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a journal of analysis and comment advancing public understanding of religion and education
(more on the Journal)

Summer 2009
Vol. 36 No. 2

“Engaging the Institution:”
Mentoring Future Faculty, Big Questions of Vocation, and the Reality of Assessment

Maureen A. Maloney

In 2007 The Graduate Theological Union received two separate grants, one from the Wabash Center for Teaching and Learning in Theology and Religion and the other from the New-York-based Teagle Foundation, to help fund what was called the “Preparing Future Faculty Project.”  The purpose of the project was to address the question of future faculty preparation from two different, but closely related directions, each underlined by a commitment to exploring teaching as vocation.  First, the project called upon experienced faculty to mentor GTU doctoral students as future faculty with an approach to teaching that integrates questions of value and meaning that strengthen liberal education.  This aspect of the project was largely a research project tested through classroom practice.  The second strand focused on doctoral students as they developed classroom teaching skills.  Students participated in intensives, engaged in collegial conversation on teaching and learning through regular discussion groups, and pursued opportunities for supervised teaching practice with experienced faculty Mentors.  This aspect of the program was largely an experiential project grounded in pedagogical research.  Through the course of the project, participating doctoral students developed critical elements for a teaching portfolio including a course proposal, pedagogical philosophy statement, syllabus, assignment examples, and course evaluations.  They also had the opportunity through several meetings as well as the project blog site to present their developing understanding of what project participants came to refer to as “BQ Learning and Teaching,” that is, education centered on “big questions” of meaning and value.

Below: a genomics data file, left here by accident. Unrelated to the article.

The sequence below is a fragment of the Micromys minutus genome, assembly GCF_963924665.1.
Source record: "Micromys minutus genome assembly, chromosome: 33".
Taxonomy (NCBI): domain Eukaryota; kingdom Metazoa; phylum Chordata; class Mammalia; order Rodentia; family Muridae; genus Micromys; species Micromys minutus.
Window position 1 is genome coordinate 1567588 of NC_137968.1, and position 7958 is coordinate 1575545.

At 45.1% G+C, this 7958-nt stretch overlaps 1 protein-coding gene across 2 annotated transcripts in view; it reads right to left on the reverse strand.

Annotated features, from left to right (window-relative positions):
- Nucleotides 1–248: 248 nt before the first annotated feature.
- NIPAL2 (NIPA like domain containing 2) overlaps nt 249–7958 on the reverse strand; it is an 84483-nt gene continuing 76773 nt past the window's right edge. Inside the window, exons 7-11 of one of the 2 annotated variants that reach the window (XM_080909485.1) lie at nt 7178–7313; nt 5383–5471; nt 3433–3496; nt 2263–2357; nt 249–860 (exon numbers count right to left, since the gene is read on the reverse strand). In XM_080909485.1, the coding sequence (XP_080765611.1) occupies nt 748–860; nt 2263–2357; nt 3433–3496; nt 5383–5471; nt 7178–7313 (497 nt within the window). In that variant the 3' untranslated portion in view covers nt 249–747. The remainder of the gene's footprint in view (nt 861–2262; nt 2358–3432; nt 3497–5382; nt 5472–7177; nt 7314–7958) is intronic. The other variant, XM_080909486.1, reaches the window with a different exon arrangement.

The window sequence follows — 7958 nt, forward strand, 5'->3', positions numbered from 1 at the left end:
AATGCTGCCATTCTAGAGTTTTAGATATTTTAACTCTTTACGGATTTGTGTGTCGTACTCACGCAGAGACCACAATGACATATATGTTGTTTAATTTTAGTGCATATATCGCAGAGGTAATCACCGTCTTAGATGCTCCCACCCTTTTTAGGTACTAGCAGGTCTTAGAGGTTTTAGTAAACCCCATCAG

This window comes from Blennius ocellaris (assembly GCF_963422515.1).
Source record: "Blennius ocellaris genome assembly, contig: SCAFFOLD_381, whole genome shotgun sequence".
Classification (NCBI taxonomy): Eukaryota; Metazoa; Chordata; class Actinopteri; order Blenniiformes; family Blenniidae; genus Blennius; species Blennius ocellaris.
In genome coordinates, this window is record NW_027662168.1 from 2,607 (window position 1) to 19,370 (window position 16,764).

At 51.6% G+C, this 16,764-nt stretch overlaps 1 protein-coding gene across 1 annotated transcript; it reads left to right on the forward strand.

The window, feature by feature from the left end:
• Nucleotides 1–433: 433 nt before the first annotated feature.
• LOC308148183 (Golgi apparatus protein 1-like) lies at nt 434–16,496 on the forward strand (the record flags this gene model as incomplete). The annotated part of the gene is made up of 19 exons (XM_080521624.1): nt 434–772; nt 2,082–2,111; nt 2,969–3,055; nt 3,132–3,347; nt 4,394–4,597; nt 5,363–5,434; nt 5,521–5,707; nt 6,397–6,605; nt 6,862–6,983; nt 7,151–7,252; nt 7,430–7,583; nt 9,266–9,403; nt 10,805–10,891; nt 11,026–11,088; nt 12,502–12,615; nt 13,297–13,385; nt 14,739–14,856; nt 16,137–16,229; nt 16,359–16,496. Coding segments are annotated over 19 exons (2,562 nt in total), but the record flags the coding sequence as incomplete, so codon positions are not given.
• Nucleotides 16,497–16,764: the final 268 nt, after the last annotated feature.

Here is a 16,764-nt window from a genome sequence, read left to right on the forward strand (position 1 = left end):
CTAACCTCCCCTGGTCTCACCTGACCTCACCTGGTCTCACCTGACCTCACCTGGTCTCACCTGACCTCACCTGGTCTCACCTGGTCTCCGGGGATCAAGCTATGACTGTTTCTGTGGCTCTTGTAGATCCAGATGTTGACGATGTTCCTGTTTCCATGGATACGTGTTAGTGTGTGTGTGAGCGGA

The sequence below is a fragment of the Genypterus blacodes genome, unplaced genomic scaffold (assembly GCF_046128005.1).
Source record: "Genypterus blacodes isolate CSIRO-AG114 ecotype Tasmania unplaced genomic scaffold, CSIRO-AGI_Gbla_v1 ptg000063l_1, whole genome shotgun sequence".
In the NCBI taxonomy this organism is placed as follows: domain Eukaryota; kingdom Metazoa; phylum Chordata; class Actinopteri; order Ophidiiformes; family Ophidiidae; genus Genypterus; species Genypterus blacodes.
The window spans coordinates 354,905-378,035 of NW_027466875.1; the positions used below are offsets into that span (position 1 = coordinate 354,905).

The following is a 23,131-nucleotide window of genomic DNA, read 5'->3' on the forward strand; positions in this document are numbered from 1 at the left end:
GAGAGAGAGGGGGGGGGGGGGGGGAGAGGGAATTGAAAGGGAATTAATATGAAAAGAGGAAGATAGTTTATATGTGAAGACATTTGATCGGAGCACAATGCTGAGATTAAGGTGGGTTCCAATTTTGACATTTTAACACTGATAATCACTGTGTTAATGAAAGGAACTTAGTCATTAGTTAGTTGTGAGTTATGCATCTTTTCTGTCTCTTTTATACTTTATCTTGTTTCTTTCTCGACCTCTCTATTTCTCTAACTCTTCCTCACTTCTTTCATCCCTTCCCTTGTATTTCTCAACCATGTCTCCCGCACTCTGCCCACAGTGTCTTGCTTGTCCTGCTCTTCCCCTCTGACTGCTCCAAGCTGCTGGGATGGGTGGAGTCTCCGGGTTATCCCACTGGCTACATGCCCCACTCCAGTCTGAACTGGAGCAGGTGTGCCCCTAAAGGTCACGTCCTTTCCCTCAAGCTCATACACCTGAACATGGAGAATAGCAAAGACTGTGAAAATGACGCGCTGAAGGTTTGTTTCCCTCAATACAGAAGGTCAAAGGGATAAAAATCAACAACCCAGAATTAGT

Twelve faculty Mentors were selected by the presidents of the nine seminaries in the consortium, from their own faculty and from faculty with the GTU’s Center for Jewish Studies, and from two outside institutions, the University of California, Berkeley and JFK University.  These Mentors then engaged in a rigorous process to review over 40 applications and select twelve doctoral student Fellows.  The selection of both groups represented a broad range of scholarly areas as well as mirrored the demographic diversity that characterizes the GTU.  Fellows and Mentors reflected twelve different GTU areas of study and were evenly split male and female; 25% of the Mentors were faculty of color while 41% of the Fellows were students of color.
As a cohort group, the doctoral Fellows attended two Learning and Teaching Academies (LTA), one in August 2007 and one in January 2008.  Here they were introduced to content related to course design and delivery, educational technology, assessment strategies, and they had the opportunity to practice classroom presentations.  The introduction and progression of skills in the Academies were fairly straight-forward and uncontroversial.  Fellows appreciated the modular design where faculty and administrators from GTU and other local colleges and universities served as session leaders, each on a discrete topic chosen by the project team and the prospective session leaders.

In the initial LTA, Fellows crafted “vocational reflections,” that is, vocational autobiographies of a sort meant to contribute to extended reflection on the vocation of the “teaching scholar” and its pedagogical and other implications.  In addition to this, Fellows developed a draft course proposal that, in most cases, served as the basis for the courses they would eventually develop with their faculty Mentors and teach under their supervision.

In the second LTA, the focus shifted, from the presentation of content to the Fellows to the presentation of content by the Fellows, each of whom delivered an extensive “pedagogical colloquium,” following models developed by Lee Shulman.1  The Fellows’ colloquia provided them with the opportunity to present their pedagogical philosophy, illustrate how this philosophy allows them to undertake “BQ Learning and Teaching,” and demonstrate their approach to classroom teaching to a mixed audience of doctoral peers, masters level students from GTU seminaries, and faculty beyond their Mentors, all of whom provided extensive feedback to the Fellows.

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